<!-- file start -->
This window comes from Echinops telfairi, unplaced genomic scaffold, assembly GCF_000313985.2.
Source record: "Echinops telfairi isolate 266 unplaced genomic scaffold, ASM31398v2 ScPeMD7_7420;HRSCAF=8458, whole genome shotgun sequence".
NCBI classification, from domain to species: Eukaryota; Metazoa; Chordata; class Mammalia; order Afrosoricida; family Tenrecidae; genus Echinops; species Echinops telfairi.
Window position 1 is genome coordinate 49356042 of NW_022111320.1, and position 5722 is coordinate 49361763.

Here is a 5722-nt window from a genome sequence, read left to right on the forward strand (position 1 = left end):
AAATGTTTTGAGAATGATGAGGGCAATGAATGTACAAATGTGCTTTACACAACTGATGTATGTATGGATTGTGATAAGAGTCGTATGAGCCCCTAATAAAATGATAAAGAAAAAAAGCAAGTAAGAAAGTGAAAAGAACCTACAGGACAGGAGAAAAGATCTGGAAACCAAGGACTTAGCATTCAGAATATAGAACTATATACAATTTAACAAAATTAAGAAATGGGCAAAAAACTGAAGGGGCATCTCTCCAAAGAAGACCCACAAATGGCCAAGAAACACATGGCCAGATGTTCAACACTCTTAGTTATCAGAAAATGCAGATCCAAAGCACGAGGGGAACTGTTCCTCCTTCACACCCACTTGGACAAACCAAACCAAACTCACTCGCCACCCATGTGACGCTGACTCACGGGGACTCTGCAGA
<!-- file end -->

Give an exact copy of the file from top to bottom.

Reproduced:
This window comes from Echinops telfairi, unplaced genomic scaffold, assembly GCF_000313985.2.
Source record: "Echinops telfairi isolate 266 unplaced genomic scaffold, ASM31398v2 ScPeMD7_7420;HRSCAF=8458, whole genome shotgun sequence".
NCBI classification, from domain to species: Eukaryota; Metazoa; Chordata; class Mammalia; order Afrosoricida; family Tenrecidae; genus Echinops; species Echinops telfairi.
Window position 1 is genome coordinate 49356042 of NW_022111320.1, and position 5722 is coordinate 49361763.

Here is a 5722-nt window from a genome sequence, read left to right on the forward strand (position 1 = left end):
AAATGTTTTGAGAATGATGAGGGCAATGAATGTACAAATGTGCTTTACACAACTGATGTATGTATGGATTGTGATAAGAGTCGTATGAGCCCCTAATAAAATGATAAAGAAAAAAAGCAAGTAAGAAAGTGAAAAGAACCTACAGGACAGGAGAAAAGATCTGGAAACCAAGGACTTAGCATTCAGAATATAGAACTATATACAATTTAACAAAATTAAGAAATGGGCAAAAAACTGAAGGGGCATCTCTCCAAAGAAGACCCACAAATGGCCAAGAAACACATGGCCAGATGTTCAACACTCTTAGTTATCAGAAAATGCAGATCCAAAGCACGAGGGGAACTGTTCCTCCTTCACACCCACTTGGACAAACCAAACCAAACTCACTCGCCACCCATGTGACGCTGACTCACGGGGACTCTGCAGA